Wrecked B-52 Bombers South of Edwards AFB

b 52s edwards  Wrecked B-52 Bombers South of Edwards AFB(Images via Google Earth)

Aircraft enthusiasts who frequent Edwards Air Force Base in California will likely be familiar with a Boeing NB-52B nicknamed Balls 8, either for its history as NASA’s longstanding “mothership” or for its more recent position on display by the airfield’s north gate.  Less well known are two derelict B-52 bombers located south of the dry lake bed – one relatively complete minus its tail fin, the other chopped into several large pieces.

b 52s edwards 21  Wrecked B-52 Bombers South of Edwards AFB(Images: JACoulter, cc-nd-2.0; Google Earth)

The wrecked B-52s are among several retired airframes dotted across the Edwards radar range.  With security so high at the base, it’s surprising that photographers have managed to get close enough to take these photos.  Is the range still active or is it abandoned?

A Brief History of Balls 8, the Famous B-52 that Served NASA for Almost 50 Years

nasa nb 52 b balls 8  A Brief History of Balls 8, the Famous B-52 that Served NASA for Almost 50 Years(Image: NASA, public domain)

If you’re familiar with those inspired aviation images depicting X-Planes launched from beneath the wing of a Boeing B-52 bomber, chances are that “mothership” was NASA NB-52B, tail number 52-008, known to pilots as Balls 8.  After almost 50 years of dedicated service to research and development, ending in 2004, Balls 8 is now preserved at Edwards Air Force Base.  This article outlines a brief history of NASA’s trusted mothership, the oldest active B-52 in service at the time of retirement.

nb 52b balls 8 x 15  A Brief History of Balls 8, the Famous B-52 that Served NASA for Almost 50 Years(U.S. Air Force, public domain)

Originally built as an RB-52B reconnaissance variant for the U.S. Air Force, Balls 8 first took to the sky on June 11, 1955.  After being transferred to NASA in 1959, the massive Stratofortress was modified to an X-15 launch platform at North American Aviation’s Palmdale plant, receiving the new designation NB-52B.

nb 52a  A Brief History of Balls 8, the Famous B-52 that Served NASA for Almost 50 Years(Image: US Federal Government, public domain)

While 93 of the X-15 launches came care of Balls 8’s predecessor, an NB-52A named “The High and Mighty One” – 106 flights of the rocket-powered pioneer were launched by 008. To achieve this, a pylon was fitted beneath the B-52’s right wing between the fuselage and inboard engine, with a 6-by-8 foot section removed from the wing flap to accomodate the X-15’s tail.

balls 8 hl 10  A Brief History of Balls 8, the Famous B-52 that Served NASA for Almost 50 Years(Image: NASA, public domain)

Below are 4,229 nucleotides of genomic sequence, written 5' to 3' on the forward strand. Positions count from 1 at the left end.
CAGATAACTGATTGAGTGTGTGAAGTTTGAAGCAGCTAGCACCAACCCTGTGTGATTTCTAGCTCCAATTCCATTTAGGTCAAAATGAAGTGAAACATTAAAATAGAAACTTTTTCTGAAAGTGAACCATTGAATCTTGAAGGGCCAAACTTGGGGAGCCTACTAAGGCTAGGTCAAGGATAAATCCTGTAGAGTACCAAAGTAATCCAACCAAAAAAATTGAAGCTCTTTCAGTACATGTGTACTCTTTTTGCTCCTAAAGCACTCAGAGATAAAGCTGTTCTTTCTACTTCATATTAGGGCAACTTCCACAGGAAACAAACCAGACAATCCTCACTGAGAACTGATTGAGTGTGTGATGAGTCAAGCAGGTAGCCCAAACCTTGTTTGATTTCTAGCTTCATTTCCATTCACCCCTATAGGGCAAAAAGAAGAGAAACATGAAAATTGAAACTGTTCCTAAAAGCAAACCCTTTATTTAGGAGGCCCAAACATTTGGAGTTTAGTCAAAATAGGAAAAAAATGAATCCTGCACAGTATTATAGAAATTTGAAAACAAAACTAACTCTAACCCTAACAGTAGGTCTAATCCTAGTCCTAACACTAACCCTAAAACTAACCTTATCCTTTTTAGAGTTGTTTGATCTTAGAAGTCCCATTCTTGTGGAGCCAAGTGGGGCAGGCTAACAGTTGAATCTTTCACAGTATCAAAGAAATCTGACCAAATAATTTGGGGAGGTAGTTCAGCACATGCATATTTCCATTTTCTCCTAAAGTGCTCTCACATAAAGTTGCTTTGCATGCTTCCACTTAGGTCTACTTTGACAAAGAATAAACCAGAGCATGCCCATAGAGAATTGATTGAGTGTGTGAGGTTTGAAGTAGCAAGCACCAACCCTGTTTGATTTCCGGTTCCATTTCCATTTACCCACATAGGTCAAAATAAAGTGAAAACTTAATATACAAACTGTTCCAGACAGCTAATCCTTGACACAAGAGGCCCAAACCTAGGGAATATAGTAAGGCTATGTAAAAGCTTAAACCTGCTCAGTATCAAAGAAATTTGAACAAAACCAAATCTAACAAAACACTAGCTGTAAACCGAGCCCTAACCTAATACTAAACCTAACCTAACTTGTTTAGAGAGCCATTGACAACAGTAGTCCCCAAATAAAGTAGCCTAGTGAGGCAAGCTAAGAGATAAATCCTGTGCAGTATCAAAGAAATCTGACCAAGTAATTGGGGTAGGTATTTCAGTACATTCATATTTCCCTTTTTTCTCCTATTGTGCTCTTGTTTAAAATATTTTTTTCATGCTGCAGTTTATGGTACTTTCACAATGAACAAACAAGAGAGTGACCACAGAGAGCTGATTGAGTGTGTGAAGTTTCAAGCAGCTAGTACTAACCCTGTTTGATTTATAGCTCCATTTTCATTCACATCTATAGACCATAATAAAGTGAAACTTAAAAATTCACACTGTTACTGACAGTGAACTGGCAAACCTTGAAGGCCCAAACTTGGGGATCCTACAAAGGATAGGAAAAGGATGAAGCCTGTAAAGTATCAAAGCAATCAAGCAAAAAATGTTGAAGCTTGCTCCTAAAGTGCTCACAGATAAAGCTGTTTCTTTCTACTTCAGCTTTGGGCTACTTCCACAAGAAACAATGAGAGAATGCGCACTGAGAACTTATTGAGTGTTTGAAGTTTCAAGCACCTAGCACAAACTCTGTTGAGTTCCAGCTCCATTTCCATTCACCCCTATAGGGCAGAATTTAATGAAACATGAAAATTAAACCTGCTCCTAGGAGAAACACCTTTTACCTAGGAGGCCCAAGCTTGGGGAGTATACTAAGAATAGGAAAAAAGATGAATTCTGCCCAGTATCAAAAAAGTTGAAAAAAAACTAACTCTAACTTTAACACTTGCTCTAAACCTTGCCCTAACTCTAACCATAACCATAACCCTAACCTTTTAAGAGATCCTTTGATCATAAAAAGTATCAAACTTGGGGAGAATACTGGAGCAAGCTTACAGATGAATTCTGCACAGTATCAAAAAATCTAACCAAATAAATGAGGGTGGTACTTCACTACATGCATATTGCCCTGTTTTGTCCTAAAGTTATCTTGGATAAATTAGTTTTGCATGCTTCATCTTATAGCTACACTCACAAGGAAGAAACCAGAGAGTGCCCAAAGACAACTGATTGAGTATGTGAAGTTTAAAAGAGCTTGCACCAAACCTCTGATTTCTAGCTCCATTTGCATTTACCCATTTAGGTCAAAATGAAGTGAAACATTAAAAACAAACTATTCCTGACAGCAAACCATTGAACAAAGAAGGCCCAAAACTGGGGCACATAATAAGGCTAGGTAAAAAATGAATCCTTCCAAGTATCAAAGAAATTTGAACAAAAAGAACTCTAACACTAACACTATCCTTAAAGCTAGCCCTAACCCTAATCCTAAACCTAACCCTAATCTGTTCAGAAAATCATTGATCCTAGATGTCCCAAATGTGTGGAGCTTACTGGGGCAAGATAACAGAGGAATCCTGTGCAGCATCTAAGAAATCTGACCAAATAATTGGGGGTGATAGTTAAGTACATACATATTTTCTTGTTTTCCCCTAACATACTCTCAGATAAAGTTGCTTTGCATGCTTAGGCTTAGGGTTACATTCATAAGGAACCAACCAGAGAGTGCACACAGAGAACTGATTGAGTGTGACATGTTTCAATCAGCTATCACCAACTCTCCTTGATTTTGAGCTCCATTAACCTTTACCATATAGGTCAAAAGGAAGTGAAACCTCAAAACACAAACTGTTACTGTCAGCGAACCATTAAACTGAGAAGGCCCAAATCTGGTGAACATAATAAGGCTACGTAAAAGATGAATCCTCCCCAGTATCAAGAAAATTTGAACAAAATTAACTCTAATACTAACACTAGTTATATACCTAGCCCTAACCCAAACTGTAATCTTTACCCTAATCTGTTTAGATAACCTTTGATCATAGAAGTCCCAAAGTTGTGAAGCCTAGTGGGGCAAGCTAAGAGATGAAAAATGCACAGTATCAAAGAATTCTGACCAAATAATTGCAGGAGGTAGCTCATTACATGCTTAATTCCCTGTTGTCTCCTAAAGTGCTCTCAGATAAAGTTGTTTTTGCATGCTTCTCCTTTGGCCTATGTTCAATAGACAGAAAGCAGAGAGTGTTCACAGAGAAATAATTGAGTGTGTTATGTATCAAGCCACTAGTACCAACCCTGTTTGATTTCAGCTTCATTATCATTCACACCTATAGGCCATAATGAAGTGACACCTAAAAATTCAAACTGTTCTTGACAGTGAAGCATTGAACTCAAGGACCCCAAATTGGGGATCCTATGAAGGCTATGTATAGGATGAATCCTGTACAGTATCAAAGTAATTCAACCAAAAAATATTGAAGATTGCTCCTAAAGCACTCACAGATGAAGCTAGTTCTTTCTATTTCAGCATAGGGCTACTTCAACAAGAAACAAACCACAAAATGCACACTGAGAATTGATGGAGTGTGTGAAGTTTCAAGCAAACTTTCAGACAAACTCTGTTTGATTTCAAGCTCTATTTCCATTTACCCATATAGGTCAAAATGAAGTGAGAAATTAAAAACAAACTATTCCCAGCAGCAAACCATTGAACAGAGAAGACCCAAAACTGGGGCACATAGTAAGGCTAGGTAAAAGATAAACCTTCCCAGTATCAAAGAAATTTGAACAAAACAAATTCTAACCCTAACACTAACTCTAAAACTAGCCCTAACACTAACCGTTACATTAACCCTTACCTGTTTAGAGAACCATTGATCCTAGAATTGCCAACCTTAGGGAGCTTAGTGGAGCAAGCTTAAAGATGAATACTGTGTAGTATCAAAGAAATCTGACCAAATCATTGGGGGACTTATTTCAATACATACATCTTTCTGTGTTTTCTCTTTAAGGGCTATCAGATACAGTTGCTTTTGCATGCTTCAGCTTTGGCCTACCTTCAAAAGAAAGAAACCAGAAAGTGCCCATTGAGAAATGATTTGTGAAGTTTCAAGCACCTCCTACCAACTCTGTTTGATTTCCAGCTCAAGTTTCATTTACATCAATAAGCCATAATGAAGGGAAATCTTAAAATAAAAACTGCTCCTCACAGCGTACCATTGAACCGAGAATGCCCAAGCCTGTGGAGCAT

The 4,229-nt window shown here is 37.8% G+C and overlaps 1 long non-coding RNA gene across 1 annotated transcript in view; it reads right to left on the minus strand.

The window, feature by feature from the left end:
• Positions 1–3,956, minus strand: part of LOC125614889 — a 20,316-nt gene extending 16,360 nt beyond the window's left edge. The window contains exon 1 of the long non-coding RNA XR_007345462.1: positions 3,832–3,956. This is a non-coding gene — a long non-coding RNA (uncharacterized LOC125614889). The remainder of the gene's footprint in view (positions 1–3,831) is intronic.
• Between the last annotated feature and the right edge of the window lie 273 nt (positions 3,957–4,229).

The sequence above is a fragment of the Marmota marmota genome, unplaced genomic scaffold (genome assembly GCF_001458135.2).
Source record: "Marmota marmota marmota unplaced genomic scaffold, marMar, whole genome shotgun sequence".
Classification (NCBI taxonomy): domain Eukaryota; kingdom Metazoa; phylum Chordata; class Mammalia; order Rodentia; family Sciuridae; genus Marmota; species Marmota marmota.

During the 1960s and ’70s, Balls 8 flew missions supporting the Martin Marietta X-24 and other lifting body aircraft, followed by HiMAT, the Pegasus rocket and the unmanned scramjet-powered X-43, among others.

b 52 balls 8  A Brief History of Balls 8, the Famous B-52 that Served NASA for Almost 50 Years(Image: NASA, public domain)

The modified B-52 gained its nickname from its NASA tail number 52-008. In an amusing and slightly irreverent tradition, U.S. Air Force personnel refer to aircraft with a number preceeded by multiple zeros as “Balls”, plus the last number – hence Balls 8.

balls 8 52 008  A Brief History of Balls 8, the Famous B-52 that Served NASA for Almost 50 Years(Images: LanceBarber, public domain; NASA, public domain)

The NB-52B mothership was finally retired on December 17, 2004 after 49 years in the air, having become the oldest active B-52 in service until that time.  Balls 8 was also the only variant still flying other than the H model, and had the lowest number of flying hours of any operational B-52.  The aircraft is pictured below with her replacement, a more modern B-52H.

balls 8 nb 52b edwards  A Brief History of Balls 8, the Famous B-52 that Served NASA for Almost 50 Years(Images: NASA (top), public domain; RaNma, cc-nc-sa-3.0)

Soon after retirement, Balls 8 was placed on permanent display at the north gate of Edwards Air Force Base, her home for 45 years and – as home of the Air Force Flight Test Center (AFFTC) – the place where some of the most pioneering aircraft ever designed first took to the sky.

NASA B-52 Launching X-24A in 1970

b 52 x 24 a  NASA B-52 Launching X-24A in 1970(Image: NASA, public domain)

This stunning photograph, which reflects the pioneering days of post World War Two aviation research and development, shows the NASA Boeing NB-52B mothership – nicknamed Balls 8 – launching the X-24A experimental lifting body aircraft in 1970.  The rocket-powered Martin Marietta X-24A flew 28 times from 1963 to 1972 before modification to the more stable X-24B, validating the concept that the Space Shuttle could land unpowered.  Balls 8, serial number 52-008, first flew in 1955 and was the oldest active B-52 at the time of its retirement in 2004.  The long serving aircraft now on public display at the north gate of Edwards Air Force Base.

Scrapping a B-52 Stratofortress at AMARG Boneyard

b 52 scrapping  Scrapping a B-52 Stratofortress at AMARG Boneyard(Image: Screenshot via YouTube)

This excerpt from a German language documentary shows the crude nature of aircraft scrapping, as a mighty B-52 Stratofortress is cut-up at the AMARG facility at Davis-Monthan Air Force Base in Tucson, Arizona, popularly referred to as the Boneyard.  The 185,000 lb bomber is no match for “the guillotine”, used to reduce the B-52s to several massive chunks of scrap to be viewed by Russian spy satellites under the SALT II Treaty prior to final recycling.  Like the B-52s, aircraft numbers at the Boneyard appear to be dwindling.